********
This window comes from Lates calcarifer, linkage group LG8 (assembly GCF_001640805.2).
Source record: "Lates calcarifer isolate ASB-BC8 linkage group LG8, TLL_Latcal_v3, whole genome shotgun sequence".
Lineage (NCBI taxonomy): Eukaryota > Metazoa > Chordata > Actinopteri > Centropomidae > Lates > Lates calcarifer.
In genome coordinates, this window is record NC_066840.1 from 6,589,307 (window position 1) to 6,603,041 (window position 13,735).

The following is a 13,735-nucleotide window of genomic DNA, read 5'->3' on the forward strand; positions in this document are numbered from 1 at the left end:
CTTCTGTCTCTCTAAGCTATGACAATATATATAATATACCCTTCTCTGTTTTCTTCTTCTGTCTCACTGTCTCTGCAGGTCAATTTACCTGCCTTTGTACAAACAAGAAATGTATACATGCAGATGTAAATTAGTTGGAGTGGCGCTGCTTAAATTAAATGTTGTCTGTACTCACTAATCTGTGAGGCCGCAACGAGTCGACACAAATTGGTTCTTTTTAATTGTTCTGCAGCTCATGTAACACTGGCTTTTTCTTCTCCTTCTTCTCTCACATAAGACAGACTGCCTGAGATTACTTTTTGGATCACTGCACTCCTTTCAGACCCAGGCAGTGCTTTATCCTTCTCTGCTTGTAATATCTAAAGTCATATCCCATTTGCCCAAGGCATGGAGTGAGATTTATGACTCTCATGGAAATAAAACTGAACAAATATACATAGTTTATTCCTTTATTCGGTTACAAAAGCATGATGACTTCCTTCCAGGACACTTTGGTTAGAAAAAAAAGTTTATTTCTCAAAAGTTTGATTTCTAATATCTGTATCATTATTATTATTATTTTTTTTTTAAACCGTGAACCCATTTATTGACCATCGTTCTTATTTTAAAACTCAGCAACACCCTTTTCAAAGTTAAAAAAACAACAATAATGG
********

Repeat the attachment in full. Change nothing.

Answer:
This window comes from Lates calcarifer, linkage group LG8 (assembly GCF_001640805.2).
Source record: "Lates calcarifer isolate ASB-BC8 linkage group LG8, TLL_Latcal_v3, whole genome shotgun sequence".
Lineage (NCBI taxonomy): Eukaryota > Metazoa > Chordata > Actinopteri > Centropomidae > Lates > Lates calcarifer.
In genome coordinates, this window is record NC_066840.1 from 6,589,307 (window position 1) to 6,603,041 (window position 13,735).

The following is a 13,735-nucleotide window of genomic DNA, read 5'->3' on the forward strand; positions in this document are numbered from 1 at the left end:
CTTCTGTCTCTCTAAGCTATGACAATATATATAATATACCCTTCTCTGTTTTCTTCTTCTGTCTCACTGTCTCTGCAGGTCAATTTACCTGCCTTTGTACAAACAAGAAATGTATACATGCAGATGTAAATTAGTTGGAGTGGCGCTGCTTAAATTAAATGTTGTCTGTACTCACTAATCTGTGAGGCCGCAACGAGTCGACACAAATTGGTTCTTTTTAATTGTTCTGCAGCTCATGTAACACTGGCTTTTTCTTCTCCTTCTTCTCTCACATAAGACAGACTGCCTGAGATTACTTTTTGGATCACTGCACTCCTTTCAGACCCAGGCAGTGCTTTATCCTTCTCTGCTTGTAATATCTAAAGTCATATCCCATTTGCCCAAGGCATGGAGTGAGATTTATGACTCTCATGGAAATAAAACTGAACAAATATACATAGTTTATTCCTTTATTCGGTTACAAAAGCATGATGACTTCCTTCCAGGACACTTTGGTTAGAAAAAAAAGTTTATTTCTCAAAAGTTTGATTTCTAATATCTGTATCATTATTATTATTATTTTTTTTTTAAACCGTGAACCCATTTATTGACCATCGTTCTTATTTTAAAACTCAGCAACACCCTTTTCAAAGTTAAAAAAACAACAATAATGG